Here's a useful warning from the USA, where it seems that students complain if their lecturers don't use technology, and complain when they do, that they don't do it well. PowerPoint seems to be the least helpful. My constant plea is to put yourself in the shoes of the listener and think how your high-tech presentation will look and sound to the class. Anyhow, here are the points, as reported here.
In a recent survey of students at 13 colleges conducted by Educause, a higher-education technology group, students said they liked technology — when used well — but some gave their professors failing grades when it came to using PowerPoint, course-management systems, and some other kinds of classroom technology. Some specific complaints:
- Reading PowerPoint slides verbatim: Many professors cram slides with text and then recite the text during class, which some students say makes the delivery flatter than if the professor did not use slides.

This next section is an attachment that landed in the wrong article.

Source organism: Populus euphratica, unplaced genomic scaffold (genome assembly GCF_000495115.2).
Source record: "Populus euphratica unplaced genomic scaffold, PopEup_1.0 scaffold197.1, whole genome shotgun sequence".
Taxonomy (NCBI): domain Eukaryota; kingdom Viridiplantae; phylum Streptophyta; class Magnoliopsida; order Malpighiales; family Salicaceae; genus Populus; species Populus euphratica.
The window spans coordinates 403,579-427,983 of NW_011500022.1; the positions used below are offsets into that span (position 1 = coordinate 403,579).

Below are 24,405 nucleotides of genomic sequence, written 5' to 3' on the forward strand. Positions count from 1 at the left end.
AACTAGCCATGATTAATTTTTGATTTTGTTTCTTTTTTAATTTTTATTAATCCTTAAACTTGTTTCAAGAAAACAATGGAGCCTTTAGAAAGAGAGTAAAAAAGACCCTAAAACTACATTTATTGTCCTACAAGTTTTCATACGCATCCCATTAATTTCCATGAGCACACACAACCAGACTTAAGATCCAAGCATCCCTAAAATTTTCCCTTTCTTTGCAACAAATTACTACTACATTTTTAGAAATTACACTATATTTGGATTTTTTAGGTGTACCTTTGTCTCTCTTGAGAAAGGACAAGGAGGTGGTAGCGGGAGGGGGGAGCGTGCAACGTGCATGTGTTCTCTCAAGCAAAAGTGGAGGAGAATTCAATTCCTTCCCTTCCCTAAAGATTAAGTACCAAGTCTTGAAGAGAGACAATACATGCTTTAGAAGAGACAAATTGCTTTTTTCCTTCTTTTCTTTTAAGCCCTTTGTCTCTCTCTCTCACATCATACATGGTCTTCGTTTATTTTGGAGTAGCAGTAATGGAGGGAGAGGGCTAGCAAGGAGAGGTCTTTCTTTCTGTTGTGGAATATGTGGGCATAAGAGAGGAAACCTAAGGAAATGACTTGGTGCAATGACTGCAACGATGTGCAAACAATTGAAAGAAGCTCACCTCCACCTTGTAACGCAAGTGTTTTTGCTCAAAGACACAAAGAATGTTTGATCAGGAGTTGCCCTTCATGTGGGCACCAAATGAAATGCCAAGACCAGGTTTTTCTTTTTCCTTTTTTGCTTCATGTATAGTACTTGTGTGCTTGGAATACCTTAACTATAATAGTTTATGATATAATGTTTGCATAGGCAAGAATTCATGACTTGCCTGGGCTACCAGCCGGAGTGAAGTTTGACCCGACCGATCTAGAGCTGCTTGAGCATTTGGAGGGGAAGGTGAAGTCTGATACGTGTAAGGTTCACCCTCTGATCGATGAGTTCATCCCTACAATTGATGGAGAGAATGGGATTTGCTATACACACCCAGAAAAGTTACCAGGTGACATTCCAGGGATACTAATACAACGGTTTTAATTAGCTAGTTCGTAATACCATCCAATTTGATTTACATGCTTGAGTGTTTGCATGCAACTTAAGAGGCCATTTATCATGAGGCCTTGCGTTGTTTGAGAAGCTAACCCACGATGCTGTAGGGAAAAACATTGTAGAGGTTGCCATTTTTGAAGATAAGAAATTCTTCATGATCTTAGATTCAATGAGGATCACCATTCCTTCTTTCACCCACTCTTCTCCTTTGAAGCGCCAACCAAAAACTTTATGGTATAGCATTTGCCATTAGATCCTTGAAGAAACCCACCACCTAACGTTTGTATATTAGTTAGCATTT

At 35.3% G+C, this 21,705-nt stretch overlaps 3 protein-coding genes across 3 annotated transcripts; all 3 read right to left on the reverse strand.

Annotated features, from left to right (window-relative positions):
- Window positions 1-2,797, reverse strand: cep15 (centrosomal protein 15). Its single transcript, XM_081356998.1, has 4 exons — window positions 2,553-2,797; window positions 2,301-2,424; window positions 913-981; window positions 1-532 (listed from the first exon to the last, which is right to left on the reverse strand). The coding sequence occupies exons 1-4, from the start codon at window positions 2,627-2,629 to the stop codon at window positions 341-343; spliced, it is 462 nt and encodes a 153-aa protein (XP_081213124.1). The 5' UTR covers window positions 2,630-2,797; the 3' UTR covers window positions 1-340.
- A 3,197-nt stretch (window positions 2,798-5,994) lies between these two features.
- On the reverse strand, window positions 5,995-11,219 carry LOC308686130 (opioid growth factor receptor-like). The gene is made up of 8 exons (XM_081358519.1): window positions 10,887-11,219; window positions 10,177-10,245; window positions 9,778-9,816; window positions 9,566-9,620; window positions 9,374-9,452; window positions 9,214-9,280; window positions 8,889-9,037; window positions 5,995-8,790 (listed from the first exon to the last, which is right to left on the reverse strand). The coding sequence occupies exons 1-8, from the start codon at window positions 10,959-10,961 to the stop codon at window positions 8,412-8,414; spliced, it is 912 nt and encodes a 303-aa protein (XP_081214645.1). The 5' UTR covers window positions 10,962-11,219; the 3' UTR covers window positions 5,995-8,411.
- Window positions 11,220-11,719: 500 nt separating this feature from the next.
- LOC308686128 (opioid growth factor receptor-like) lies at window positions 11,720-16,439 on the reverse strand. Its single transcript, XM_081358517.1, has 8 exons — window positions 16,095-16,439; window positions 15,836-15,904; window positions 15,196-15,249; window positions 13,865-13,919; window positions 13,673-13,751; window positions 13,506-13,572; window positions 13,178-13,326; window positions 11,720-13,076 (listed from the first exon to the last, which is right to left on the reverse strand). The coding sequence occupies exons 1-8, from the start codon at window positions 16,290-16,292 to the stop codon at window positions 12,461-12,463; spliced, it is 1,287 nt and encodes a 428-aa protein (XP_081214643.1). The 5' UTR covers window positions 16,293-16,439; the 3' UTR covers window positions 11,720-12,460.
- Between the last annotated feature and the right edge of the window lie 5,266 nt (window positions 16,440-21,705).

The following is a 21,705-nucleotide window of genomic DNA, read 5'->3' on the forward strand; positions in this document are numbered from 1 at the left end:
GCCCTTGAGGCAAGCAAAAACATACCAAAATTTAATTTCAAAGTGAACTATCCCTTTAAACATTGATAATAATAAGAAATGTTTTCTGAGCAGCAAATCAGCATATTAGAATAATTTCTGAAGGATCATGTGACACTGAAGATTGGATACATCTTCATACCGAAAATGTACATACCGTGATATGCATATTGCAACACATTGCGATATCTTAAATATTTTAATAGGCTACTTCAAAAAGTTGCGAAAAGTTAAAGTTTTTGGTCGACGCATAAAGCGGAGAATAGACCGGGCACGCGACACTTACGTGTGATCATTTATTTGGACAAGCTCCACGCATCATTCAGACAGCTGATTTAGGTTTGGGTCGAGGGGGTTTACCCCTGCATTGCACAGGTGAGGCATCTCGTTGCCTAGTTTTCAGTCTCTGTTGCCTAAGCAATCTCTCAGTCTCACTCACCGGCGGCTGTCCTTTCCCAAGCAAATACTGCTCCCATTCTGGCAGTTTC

- Wasting class time fumbling with software and cables: Professors who are uncomfortable with technology can spend too much time troubleshooting instead of teaching.
- Failing to moderate chat rooms: Some professors require students to make weekly contributions to online chat rooms, but then never monitor the results or mention the discussions in class, making the discussions seem like busywork.
SOURCE: Educause Center for Applied Research
Filed under: Practical teaching